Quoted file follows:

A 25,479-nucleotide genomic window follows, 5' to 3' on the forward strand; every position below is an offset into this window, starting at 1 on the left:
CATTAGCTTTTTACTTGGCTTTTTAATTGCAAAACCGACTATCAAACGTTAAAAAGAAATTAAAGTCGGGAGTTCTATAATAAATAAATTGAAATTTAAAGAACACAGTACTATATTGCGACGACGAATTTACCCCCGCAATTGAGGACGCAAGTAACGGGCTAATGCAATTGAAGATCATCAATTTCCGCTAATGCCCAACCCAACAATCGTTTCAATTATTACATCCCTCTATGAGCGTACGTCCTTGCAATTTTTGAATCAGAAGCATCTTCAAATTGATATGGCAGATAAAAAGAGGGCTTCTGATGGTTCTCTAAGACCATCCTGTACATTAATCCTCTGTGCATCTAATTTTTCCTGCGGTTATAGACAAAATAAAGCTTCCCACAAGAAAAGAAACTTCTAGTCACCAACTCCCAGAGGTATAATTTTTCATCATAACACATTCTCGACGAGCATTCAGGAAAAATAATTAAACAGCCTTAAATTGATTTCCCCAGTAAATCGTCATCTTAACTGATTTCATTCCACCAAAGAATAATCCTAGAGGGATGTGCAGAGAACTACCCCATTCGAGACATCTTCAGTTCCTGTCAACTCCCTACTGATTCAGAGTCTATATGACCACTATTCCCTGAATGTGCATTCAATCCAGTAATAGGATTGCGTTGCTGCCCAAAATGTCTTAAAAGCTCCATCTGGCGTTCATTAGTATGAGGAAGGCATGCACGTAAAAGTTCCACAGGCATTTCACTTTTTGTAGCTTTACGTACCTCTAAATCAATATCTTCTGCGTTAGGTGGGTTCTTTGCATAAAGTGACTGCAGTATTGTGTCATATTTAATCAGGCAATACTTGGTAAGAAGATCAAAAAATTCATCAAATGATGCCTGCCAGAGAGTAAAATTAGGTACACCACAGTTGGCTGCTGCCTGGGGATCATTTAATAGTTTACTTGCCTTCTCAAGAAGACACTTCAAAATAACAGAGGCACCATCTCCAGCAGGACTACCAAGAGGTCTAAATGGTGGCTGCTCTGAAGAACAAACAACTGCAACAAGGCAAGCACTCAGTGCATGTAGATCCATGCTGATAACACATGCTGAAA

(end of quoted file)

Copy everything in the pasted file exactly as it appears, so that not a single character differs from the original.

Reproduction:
A 25,479-nucleotide genomic window follows, 5' to 3' on the forward strand; every position below is an offset into this window, starting at 1 on the left:
CATTAGCTTTTTACTTGGCTTTTTAATTGCAAAACCGACTATCAAACGTTAAAAAGAAATTAAAGTCGGGAGTTCTATAATAAATAAATTGAAATTTAAAGAACACAGTACTATATTGCGACGACGAATTTACCCCCGCAATTGAGGACGCAAGTAACGGGCTAATGCAATTGAAGATCATCAATTTCCGCTAATGCCCAACCCAACAATCGTTTCAATTATTACATCCCTCTATGAGCGTACGTCCTTGCAATTTTTGAATCAGAAGCATCTTCAAATTGATATGGCAGATAAAAAGAGGGCTTCTGATGGTTCTCTAAGACCATCCTGTACATTAATCCTCTGTGCATCTAATTTTTCCTGCGGTTATAGACAAAATAAAGCTTCCCACAAGAAAAGAAACTTCTAGTCACCAACTCCCAGAGGTATAATTTTTCATCATAACACATTCTCGACGAGCATTCAGGAAAAATAATTAAACAGCCTTAAATTGATTTCCCCAGTAAATCGTCATCTTAACTGATTTCATTCCACCAAAGAATAATCCTAGAGGGATGTGCAGAGAACTACCCCATTCGAGACATCTTCAGTTCCTGTCAACTCCCTACTGATTCAGAGTCTATATGACCACTATTCCCTGAATGTGCATTCAATCCAGTAATAGGATTGCGTTGCTGCCCAAAATGTCTTAAAAGCTCCATCTGGCGTTCATTAGTATGAGGAAGGCATGCACGTAAAAGTTCCACAGGCATTTCACTTTTTGTAGCTTTACGTACCTCTAAATCAATATCTTCTGCGTTAGGTGGGTTCTTTGCATAAAGTGACTGCAGTATTGTGTCATATTTAATCAGGCAATACTTGGTAAGAAGATCAAAAAATTCATCAAATGATGCCTGCCAGAGAGTAAAATTAGGTACACCACAGTTGGCTGCTGCCTGGGGATCATTTAATAGTTTACTTGCCTTCTCAAGAAGACACTTCAAAATAACAGAGGCACCATCTCCAGCAGGACTACCAAGAGGTCTAAATGGTGGCTGCTCTGAAGAACAAACAACTGCAACAAGGCAAGCACTCAGTGCATGTAGATCCATGCTGATAACACATGCTGAAA